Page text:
Dub mixing is the ultimate musical interaction between man and machine. Pioneered by legends King Tubby and Lee “Scratch” Perry in Jamaica in the late 1960s, dub (sometimes referred to as dubwise or dub reggae) transports mixing engineers through time and drops them at the mixing console during a song’s original recording session. Once behind the controls a skilled dub engineer is bound by no rules when remixing. Right and wrong disappear; only the vibrations and the feelings they produce matter. In almost all other forms of recorded music a mixing engineer’s talent is judged by how much they can disappear behind their mixes. Dub engineers obliterate this norm as they step to the forefront of the mix, injecting themselves into the song by playing their consoles and effects as instruments. Dub engineers are composers, arrangers, producers, and performers reimagining songs live to “find the dub” and bring it to life via technology and artistic ability. At nearly 60 years old the genre is by no means new but it is still largely obscure and something I’m passionate about changing through awareness, education, and live performance. Without the original there is no version and that’s why I’m fortunate to get to collaborate with amazing artists like Roots of Creation & Pato Banton.
For this live mix of “A Time Will Come” I utilized a custom “hybrid” dub lab I’ve developed and refined over years of trials and tribulations. Thanks to advancements in technology, what used to require a great deal of large, heavy, and expensive audio equipment can now be consolidated to fit in a backpack on a budget. The rig shown in this video is a somewhat expanded version of my minimalist setup I’m utilizing Ableton Live 9 to playback multitrack recordings from the original recording session as well as to route the audio through various effects a Roland / Boss RE20 Space Echo (modeled after the original 201 tape delay unit) that passes through a Korg Kaoss Pad Quad, a Furman RV1 spring reverb unit from the late 1970s, a virtual RE201 emulator plugin from Surreal Machines, and a DigiTech Supernatural Reverb (for some Pherb hall reverb with some phasing effects). I utilized an Akai APC40 midi controller think of it as a remote control for audio software that mimics the signal routing capabilities analog mixing consoles offer. Also seen is an Eico model 460 oscilloscope from the 1950s because why not?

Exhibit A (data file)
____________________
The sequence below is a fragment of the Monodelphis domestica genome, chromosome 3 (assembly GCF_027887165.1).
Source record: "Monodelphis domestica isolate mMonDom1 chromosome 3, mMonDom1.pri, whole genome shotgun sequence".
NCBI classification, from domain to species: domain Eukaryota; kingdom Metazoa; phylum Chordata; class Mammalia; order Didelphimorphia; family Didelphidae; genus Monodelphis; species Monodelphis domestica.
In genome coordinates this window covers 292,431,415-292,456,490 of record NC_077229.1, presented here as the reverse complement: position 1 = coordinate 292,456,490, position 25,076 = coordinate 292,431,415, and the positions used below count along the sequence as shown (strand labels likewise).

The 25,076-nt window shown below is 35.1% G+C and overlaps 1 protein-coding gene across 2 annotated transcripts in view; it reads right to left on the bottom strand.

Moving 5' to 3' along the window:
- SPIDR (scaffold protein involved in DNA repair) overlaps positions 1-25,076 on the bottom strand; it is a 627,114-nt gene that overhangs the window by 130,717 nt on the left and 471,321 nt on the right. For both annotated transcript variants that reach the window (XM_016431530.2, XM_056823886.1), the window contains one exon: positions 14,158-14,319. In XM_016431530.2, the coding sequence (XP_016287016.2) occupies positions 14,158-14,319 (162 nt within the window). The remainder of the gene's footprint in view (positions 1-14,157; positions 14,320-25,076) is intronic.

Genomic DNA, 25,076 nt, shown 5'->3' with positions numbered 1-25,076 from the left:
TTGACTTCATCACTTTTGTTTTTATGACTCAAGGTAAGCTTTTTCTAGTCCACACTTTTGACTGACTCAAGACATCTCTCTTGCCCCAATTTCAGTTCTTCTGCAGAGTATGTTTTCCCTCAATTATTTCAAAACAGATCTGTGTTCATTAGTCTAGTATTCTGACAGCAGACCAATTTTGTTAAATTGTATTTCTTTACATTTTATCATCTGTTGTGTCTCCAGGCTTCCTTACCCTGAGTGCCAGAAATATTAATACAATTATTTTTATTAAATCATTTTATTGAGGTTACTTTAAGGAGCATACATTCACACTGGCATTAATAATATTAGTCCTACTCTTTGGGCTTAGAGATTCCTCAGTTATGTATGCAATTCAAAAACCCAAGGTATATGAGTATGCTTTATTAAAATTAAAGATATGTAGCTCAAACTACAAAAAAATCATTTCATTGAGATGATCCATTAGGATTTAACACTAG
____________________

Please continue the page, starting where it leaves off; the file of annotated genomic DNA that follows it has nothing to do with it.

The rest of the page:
I hope you enjoy assuming my viewpoint for this live dub mix of Roots of Creation featuring Pato Banton and that it may spark some interest in dub amongst those reading and watching. The surface of dub has just been scratched. I truly believe we’re heading into the golden age for the genre thanks to the amazing developments in technology over the past 10 years and the mind expanding music produced by dub engineers over the past 60. The price point to enter is lower than it has ever been, gear is more capable than ever, broadband allows for quick and easy transfer of massive audio files making collaboration across the globe a breeze… all of these factors and more lead me to believe that we’re knocking on the doorstep of the golden age of dub. Where that future is headed I do not know but I am sure that dub will continue to smash expectations, knock down walls, and break rules while bringing people and technology closer to one another to produce art that has yet to be dreamt of.
See Roots of Creation on Tour
Release Date: April 22, 2016
Label: Bombshelter Records
Album Title: Livin Free
* “A Time Will Come” (mixed By Dub Architect) [feat. Pato Banton] is an exclusive Rootfire World Premiere.